Human Rights in Taiwan

Amnistía Internacional  Informe 2013

The 2013 Annual Report on
Taiwán is now live »

Head of state
Ma Ying-jeou
Head of government
Wu Den-yih
Death penalty


In 2009, Taiwan ratified the ICCPR and the International Covenant on Economic, Social and Cultural Rights. Despite passing an Implementation Act, which required the government to bring all laws, regulations, ordinances and administrative measures in line with the covenants before 10 December 2011, Taiwan had yet to amend or abolish the majority of those not in compliance.

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Death penalty

Five people were executed on 4 March – just one month after President Ma apologized for the 1997 execution of an innocent man. As of November, there were 55 inmates with confirmed death sentences.

  • On 28 July, the Supreme Court rejected Chiou-Ho-shun’s final appeal against his death sentence. On 25 August, the Prosecutor General rejected a request to seek an extraordinary appeal for a retrial. Chiou Ho-shun had been sentenced to death for robbery, kidnapping, blackmail and murder in 1989. With no material evidence, his conviction was based on confessions he and co-defendants alleged were extracted through torture. His case had bounced between the High Court and the Supreme Court for more than two decades.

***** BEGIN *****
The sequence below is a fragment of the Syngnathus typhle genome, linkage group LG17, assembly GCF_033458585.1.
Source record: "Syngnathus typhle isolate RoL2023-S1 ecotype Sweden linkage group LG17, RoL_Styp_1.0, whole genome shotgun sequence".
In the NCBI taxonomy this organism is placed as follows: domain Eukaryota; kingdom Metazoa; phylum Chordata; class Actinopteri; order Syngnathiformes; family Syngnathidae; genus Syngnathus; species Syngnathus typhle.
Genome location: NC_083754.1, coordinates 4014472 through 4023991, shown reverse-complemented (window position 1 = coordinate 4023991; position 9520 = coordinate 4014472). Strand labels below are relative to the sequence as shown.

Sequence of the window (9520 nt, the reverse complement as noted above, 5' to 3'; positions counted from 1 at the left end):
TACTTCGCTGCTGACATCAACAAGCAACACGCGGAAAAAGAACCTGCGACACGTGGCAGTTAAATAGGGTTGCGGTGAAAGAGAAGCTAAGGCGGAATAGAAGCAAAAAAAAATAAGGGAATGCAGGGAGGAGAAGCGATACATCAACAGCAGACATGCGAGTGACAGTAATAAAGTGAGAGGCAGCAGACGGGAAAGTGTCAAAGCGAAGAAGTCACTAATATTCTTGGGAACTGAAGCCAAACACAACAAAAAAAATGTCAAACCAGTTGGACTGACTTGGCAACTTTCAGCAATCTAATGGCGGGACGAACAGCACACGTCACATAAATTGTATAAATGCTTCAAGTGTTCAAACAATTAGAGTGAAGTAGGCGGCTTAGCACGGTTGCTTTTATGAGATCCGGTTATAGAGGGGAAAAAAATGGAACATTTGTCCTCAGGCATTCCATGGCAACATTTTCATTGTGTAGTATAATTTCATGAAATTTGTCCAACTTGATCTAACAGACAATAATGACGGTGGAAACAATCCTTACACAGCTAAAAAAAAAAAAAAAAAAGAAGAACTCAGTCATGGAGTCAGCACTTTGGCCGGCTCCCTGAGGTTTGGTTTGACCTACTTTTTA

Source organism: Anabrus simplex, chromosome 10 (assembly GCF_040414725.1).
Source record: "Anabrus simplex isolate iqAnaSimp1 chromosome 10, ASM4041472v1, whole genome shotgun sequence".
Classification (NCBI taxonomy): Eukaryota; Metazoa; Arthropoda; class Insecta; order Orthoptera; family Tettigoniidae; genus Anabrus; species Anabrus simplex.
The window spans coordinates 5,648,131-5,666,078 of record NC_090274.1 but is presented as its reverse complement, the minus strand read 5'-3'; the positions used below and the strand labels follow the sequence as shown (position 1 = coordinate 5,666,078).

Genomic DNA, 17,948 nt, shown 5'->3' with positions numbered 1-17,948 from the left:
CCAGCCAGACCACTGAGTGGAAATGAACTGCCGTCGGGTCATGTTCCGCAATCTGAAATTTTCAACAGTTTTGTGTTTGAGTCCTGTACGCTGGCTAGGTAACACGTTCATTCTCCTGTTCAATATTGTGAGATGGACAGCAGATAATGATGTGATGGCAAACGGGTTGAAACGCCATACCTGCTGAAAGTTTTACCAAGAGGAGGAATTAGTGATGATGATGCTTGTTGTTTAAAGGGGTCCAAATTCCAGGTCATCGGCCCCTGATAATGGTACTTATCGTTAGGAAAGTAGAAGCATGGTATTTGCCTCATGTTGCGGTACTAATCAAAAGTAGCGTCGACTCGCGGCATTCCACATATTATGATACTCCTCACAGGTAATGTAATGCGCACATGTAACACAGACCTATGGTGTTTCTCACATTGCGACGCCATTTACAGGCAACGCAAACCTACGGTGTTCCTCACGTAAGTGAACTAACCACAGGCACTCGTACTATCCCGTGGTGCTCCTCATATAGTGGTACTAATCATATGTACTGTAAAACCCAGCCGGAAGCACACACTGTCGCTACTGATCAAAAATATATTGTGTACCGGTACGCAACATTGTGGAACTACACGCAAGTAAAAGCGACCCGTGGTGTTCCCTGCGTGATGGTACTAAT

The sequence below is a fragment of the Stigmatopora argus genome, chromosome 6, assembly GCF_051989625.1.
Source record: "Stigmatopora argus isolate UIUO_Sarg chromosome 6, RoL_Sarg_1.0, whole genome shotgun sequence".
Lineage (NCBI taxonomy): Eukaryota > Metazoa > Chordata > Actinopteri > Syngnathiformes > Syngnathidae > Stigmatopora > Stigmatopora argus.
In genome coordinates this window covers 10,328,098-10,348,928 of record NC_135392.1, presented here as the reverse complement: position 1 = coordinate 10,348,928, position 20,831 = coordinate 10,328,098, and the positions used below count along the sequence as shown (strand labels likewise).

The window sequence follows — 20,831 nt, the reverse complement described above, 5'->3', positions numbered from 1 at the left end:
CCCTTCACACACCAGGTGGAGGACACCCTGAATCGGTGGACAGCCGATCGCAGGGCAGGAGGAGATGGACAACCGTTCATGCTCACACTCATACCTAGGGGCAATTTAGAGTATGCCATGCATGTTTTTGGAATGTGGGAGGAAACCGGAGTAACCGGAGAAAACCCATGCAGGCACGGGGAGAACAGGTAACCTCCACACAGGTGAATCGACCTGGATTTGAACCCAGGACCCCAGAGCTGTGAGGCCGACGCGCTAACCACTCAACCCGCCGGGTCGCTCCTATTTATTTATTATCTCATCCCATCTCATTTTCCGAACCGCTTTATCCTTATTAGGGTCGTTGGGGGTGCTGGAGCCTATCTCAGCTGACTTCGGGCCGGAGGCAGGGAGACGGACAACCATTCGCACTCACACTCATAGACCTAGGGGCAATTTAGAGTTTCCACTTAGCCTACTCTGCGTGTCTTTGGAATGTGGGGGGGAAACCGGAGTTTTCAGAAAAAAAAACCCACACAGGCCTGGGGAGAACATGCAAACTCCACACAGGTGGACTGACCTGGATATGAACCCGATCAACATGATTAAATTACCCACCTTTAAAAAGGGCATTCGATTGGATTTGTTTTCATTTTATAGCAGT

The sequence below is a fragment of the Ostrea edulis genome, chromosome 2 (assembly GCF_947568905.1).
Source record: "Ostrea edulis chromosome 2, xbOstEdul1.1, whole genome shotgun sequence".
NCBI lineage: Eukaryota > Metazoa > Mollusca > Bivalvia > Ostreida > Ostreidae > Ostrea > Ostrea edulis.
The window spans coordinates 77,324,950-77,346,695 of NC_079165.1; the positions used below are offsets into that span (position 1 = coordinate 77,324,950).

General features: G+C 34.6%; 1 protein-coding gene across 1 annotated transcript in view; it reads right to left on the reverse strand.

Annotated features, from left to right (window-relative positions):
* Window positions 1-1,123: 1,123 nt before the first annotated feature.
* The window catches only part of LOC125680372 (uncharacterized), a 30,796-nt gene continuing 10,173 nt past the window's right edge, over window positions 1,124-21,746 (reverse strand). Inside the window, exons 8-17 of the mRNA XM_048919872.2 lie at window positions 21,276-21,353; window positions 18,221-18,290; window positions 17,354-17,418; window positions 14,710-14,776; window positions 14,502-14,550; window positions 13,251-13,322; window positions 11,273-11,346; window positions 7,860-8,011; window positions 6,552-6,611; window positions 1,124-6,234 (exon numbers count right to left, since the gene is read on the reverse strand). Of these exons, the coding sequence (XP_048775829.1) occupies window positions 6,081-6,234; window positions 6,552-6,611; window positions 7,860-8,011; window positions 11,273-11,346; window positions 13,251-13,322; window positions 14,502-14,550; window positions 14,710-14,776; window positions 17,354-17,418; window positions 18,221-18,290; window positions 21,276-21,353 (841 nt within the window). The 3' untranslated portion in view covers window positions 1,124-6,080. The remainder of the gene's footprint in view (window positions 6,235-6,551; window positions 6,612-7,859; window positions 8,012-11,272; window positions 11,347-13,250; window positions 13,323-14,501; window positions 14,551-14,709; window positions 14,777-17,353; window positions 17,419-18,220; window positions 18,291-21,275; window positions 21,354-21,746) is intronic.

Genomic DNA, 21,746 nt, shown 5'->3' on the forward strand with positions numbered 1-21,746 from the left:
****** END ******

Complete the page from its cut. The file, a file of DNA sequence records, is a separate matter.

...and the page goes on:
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Justice system

As a step towards ensuring judicial independence and transparency, the Legislative Yuan passed the Judges Act in June to make it easier to remove judges found to be incompetent or corrupt.

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Freedom of expression and assembly

Despite continued public demand, there was no progress on the government’s proposal to amend the Assembly and Parade Law. The law allows police to forcibly disperse peaceful protesters, and places other restrictions on peaceful demonstrations.

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Housing rights

Government officials allowed – and sometimes helped – developers to evict farmers across the country without due process including by failing to provide alternative accommodation or adequate compensation.

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Migrants’ rights

Migrant workers were unable to freely change employer. Domestic migrant workers and care-givers were often forced to work without adequate rest. The media exposed abuse and exploitation of migrant workers by government officials and celebrities.

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